It’s unnerving enough…just finding out that your dog or cat is swollen somewhere that it shouldn’t be, shaking and scratching at its painful ears, sneezing blood, holding up a sore leg, yelping in pain when you pick it up or move its head, acting listless, puking, scratching itchy skin until it’s raw, straining, suffering from runny diarrhea with spots of blood in it…and, well, bleeding from anywhere. The only thing worse is when you realize it is after clinic hours and you may have to seek emergency care. You may think it’s time to panic. Maybe it is and maybe it isn’t.
I’ve got some advice and rules of thumb that may help you to help your dog or cat…until you can get in to see your regular vet.
First, let me stress that if your pet seems to be very sick, in pain, or bleeding profusely there is no decision to make. Call and seek help immediately. If it’s after hours, however, prepare yourself for a much more expensive veterinary visit. Emergency clinics are staffed nights, holidays and weekends with veterinarians that specialize in trauma and critical care, along with a full staff of technicians and veterinary assistants, all of whom provide treatment and monitoring all night or weekend long. That’s good news when your sick or injured pet needs immediate help!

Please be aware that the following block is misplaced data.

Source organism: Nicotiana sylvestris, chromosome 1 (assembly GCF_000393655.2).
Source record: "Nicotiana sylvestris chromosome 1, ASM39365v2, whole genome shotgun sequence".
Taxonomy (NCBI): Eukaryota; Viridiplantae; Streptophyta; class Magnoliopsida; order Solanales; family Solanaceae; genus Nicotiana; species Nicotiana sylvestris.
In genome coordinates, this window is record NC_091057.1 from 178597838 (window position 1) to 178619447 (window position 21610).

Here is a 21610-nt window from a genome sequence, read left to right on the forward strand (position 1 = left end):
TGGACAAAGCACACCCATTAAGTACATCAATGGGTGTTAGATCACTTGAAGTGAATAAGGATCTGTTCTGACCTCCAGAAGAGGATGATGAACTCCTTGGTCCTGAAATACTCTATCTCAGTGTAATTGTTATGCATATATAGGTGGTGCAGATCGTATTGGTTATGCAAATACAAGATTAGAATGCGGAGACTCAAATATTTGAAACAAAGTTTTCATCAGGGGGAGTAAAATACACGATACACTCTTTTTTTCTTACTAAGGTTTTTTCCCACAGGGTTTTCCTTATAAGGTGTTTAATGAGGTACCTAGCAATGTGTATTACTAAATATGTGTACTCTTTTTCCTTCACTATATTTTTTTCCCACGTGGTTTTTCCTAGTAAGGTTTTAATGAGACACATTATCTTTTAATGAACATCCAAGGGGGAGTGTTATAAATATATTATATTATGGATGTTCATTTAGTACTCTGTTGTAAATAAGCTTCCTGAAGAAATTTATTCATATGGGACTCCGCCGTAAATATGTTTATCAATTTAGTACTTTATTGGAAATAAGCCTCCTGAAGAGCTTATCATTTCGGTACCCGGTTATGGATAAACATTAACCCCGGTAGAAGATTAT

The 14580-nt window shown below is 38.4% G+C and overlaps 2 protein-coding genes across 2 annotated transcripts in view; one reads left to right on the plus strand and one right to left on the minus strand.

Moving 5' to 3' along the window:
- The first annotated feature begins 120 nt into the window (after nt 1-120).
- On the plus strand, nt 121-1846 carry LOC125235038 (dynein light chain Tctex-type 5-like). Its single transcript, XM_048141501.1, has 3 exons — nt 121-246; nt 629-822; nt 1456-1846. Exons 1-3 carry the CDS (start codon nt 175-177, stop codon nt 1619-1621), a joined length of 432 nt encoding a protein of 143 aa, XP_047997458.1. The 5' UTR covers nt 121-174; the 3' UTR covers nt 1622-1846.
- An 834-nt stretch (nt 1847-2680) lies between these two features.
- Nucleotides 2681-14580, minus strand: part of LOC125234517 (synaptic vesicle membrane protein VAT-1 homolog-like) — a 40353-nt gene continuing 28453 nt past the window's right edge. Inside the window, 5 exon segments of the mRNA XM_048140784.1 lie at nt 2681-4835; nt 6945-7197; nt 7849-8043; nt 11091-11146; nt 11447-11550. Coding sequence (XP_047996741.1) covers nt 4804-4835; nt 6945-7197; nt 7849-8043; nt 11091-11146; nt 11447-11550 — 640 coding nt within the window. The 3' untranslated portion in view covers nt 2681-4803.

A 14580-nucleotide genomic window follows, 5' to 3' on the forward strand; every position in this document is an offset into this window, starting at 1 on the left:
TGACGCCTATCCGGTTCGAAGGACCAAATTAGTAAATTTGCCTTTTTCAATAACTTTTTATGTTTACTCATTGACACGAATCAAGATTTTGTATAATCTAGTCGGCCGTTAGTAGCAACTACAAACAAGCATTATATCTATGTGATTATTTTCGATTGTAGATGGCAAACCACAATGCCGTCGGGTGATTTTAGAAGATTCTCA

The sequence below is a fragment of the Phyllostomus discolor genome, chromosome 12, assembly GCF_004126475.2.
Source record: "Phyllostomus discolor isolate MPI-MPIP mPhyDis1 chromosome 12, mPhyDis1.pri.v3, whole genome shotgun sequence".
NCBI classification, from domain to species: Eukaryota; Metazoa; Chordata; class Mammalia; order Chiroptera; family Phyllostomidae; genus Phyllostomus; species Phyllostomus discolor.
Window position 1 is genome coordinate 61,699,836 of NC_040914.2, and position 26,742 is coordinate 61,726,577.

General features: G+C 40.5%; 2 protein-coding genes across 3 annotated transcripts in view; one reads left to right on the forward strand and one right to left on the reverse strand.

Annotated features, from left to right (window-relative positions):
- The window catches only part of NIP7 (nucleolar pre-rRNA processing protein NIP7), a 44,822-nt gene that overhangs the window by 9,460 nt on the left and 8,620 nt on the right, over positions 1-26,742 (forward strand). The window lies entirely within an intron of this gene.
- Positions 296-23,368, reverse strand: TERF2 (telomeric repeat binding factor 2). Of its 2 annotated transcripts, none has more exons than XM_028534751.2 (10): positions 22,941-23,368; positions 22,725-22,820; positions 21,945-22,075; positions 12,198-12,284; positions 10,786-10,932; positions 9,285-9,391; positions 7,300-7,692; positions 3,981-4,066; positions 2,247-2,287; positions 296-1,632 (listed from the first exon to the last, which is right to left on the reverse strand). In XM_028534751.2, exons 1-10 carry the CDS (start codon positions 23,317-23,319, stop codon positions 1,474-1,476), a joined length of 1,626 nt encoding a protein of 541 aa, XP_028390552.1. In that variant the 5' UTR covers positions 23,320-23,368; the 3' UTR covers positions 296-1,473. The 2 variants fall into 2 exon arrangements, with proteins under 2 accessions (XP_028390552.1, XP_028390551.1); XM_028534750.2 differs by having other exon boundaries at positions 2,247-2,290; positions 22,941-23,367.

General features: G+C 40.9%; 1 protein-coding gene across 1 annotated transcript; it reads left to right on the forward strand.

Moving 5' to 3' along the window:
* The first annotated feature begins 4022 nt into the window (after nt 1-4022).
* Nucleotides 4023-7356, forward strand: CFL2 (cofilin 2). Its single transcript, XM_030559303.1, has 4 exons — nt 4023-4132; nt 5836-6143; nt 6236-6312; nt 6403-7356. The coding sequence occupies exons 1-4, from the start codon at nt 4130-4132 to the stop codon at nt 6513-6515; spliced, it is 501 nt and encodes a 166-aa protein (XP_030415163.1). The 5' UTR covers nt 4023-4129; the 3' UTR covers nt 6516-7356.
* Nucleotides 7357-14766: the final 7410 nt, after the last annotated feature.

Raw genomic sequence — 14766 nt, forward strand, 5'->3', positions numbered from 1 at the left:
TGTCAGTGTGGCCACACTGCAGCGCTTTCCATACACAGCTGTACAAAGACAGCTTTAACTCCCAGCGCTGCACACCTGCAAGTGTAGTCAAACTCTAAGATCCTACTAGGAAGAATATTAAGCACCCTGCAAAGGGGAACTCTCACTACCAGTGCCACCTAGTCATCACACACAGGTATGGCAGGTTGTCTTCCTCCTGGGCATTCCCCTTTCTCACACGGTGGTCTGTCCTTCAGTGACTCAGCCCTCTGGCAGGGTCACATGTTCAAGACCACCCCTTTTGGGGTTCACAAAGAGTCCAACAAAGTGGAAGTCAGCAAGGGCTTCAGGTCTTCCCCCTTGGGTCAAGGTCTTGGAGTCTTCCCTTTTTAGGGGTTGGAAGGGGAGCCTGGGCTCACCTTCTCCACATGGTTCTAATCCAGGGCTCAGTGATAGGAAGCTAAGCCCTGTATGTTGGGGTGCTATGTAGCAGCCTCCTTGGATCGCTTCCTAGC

The bad news is, it will cost you anywhere from a minimum of $200 to several $1000—even if what you thought was a serious problem….isn’t. If the symptoms are not obviously life threatening, here are two options you may consider:
1.If you are unsure of the severity of the condition, you may get an exam at the emergency clinic and delay expensive treatment until your vet opens the next day (when the same treatment may be less costly),
2. If you are reasonably sure that the condition is mild, not too uncomfortable for your pet, and treatment could wait a few hours or even a day, you could administer some home first aid. This guide—while not a diagnostic tool—lists some safe medications you can administer for temporary relief.
WARNING: While some over-the-counter medication can provide your pet with temporary relief, you need to be very careful NOT to give your dog or cat Tylenol (acetaminophen is the generic form) or ibuprofen. And while dogs can have aspirin (see dosage recommendations in 5, below) do NOT give aspirin to your cat. Pain relievers for cats are best purchased from your vet.
Here’s the link!